>Good tired, bad tired

>Good tired means I’ve been working, using energy well, wearing myself out in a positive way. Muscles might be sore, a little tense, but it’s a productive feeling. Spring gardening is one way to reach a good tired feeling.

Raking, shoveling soil, squatting to plant seeds, all this takes energy. As recently as a month ago, I wasn’t sure I had the energy to do any of these tasks. Maybe I did, maybe I didn’t, but I know that now I can handle it. I worry, though; am I overdoing?
Bad tired happens when I wake up in that dark cloud, the dark cloud that holds me to the bed and makes me wonder if it’s worth even walking into the kitchen and turning on the coffeepot. Bad tired is not having the emotional energy to walk outside, much less get the trowel and seeds and get the planting started.
Bad tired feels like “Why bother?” Bad tired is dragging through mud, trudging up the same section of path over and over until I give up. Bad tired is a night when I feel tired, but not sleepy, and get tense just thinking of how tired I’ll be in the morning if I don’t sleep well. Bad tired, you can see, is a vicious cycle.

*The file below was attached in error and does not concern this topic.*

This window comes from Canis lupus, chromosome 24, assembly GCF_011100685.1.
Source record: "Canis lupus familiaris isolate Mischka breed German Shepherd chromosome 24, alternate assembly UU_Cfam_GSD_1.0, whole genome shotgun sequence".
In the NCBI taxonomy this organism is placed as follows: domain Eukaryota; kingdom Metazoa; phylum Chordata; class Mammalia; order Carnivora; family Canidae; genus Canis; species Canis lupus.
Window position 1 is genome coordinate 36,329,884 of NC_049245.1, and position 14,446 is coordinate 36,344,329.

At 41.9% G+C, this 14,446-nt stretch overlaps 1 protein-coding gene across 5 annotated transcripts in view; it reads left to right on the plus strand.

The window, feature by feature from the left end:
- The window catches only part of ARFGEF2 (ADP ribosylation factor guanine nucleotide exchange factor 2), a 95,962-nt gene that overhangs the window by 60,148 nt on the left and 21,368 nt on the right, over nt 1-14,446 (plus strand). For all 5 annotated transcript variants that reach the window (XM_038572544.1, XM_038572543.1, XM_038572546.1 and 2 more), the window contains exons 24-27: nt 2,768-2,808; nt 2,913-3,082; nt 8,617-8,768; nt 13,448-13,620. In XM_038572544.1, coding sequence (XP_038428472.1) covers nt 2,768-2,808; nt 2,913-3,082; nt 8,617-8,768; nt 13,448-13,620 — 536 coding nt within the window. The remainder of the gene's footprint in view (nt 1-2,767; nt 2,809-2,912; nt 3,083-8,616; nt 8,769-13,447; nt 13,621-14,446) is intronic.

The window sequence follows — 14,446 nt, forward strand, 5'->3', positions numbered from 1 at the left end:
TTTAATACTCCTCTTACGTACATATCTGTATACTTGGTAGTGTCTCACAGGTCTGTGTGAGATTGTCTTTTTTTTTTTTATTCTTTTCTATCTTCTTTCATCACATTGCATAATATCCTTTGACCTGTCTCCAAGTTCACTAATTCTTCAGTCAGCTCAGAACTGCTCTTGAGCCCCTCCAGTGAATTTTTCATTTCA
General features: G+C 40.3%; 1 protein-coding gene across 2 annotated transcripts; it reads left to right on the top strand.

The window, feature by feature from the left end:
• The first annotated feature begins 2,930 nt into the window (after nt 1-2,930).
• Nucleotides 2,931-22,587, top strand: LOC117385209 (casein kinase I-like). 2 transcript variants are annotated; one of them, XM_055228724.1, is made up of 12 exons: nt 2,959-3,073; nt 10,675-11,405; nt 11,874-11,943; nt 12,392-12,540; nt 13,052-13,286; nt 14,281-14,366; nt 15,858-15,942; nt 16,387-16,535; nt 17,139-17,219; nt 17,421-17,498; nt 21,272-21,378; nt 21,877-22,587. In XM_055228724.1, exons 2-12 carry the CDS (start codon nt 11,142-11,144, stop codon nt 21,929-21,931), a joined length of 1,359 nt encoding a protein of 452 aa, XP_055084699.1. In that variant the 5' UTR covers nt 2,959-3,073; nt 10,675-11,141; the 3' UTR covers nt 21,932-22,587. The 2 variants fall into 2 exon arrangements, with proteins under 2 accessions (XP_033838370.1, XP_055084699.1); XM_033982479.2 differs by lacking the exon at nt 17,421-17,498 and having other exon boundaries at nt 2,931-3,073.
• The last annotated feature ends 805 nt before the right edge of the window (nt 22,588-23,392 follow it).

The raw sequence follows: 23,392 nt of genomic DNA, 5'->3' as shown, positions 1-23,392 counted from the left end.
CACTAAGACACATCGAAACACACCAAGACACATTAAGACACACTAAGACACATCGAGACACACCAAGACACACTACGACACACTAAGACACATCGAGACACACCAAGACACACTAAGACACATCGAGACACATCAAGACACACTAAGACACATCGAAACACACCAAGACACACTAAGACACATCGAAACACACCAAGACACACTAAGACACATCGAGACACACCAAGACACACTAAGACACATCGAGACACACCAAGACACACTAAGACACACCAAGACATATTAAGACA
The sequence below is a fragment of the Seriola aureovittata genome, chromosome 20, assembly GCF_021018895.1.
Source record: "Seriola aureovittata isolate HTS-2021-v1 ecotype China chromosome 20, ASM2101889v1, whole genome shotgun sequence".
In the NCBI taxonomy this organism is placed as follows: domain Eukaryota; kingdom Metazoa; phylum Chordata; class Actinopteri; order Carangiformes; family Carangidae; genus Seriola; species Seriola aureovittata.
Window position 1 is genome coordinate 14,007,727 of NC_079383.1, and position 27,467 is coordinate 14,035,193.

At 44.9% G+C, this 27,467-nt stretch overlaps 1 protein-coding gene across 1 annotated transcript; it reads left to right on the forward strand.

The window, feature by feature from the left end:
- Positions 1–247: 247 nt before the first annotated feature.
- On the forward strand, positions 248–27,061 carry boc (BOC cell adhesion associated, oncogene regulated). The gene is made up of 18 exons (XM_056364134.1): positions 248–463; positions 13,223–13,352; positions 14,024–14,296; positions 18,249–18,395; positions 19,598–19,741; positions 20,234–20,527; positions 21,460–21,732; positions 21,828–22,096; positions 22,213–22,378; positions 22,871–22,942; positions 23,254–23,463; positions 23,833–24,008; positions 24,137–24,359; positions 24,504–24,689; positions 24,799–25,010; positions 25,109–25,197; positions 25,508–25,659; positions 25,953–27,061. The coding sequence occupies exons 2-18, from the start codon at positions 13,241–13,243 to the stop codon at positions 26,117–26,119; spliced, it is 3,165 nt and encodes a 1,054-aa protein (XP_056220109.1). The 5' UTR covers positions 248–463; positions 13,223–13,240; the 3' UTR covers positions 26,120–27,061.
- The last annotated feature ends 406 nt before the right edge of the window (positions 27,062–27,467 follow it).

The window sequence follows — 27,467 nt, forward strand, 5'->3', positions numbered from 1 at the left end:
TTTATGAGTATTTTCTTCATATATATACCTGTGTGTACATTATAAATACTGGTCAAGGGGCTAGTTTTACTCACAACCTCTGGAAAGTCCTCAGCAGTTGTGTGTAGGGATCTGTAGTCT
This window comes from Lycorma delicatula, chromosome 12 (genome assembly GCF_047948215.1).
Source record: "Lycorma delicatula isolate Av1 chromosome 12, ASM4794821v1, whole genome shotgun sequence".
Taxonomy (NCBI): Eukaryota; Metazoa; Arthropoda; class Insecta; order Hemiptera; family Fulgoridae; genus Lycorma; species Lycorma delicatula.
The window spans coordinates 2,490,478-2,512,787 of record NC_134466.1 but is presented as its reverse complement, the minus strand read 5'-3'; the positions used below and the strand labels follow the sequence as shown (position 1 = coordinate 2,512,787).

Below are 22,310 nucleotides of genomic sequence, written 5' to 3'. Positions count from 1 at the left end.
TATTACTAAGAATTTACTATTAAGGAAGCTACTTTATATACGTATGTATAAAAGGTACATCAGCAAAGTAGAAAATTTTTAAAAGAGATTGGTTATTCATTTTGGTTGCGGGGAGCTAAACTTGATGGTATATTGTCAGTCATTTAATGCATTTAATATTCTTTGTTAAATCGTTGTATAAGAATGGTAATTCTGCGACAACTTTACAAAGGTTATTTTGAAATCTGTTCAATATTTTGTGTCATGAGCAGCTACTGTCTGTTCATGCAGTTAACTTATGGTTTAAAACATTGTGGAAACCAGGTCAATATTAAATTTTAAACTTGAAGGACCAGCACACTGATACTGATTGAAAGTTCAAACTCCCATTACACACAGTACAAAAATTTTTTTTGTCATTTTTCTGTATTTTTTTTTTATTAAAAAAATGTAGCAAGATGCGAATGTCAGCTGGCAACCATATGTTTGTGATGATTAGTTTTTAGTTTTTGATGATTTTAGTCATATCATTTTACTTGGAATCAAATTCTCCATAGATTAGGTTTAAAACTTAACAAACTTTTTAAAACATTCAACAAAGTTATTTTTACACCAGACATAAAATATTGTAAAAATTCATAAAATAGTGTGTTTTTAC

Bad tired happens less often now. I credit my garden with a lot of the good tired. That little patch of dirt that hosts the seeds and seedlings each summer is also a source of motivation for me. The internal energy that says, “Plant now, you’ll be glad later!” leads to the good tired, the feeling that I’ve accomplished something. I have more to plant in the next two weeks, and that’s good. Energy still isn’t at its normal level, so spreading out the efforts is the best way to handle this. If I overdo and collapse from exhaustion, my two steps forward will yield two steps back, and then it’s back to bad tired.
Deep breath: I brought in the tools. Now the rain can come and soak the seeds. I’m going to take a nap, and it’s a good tired.

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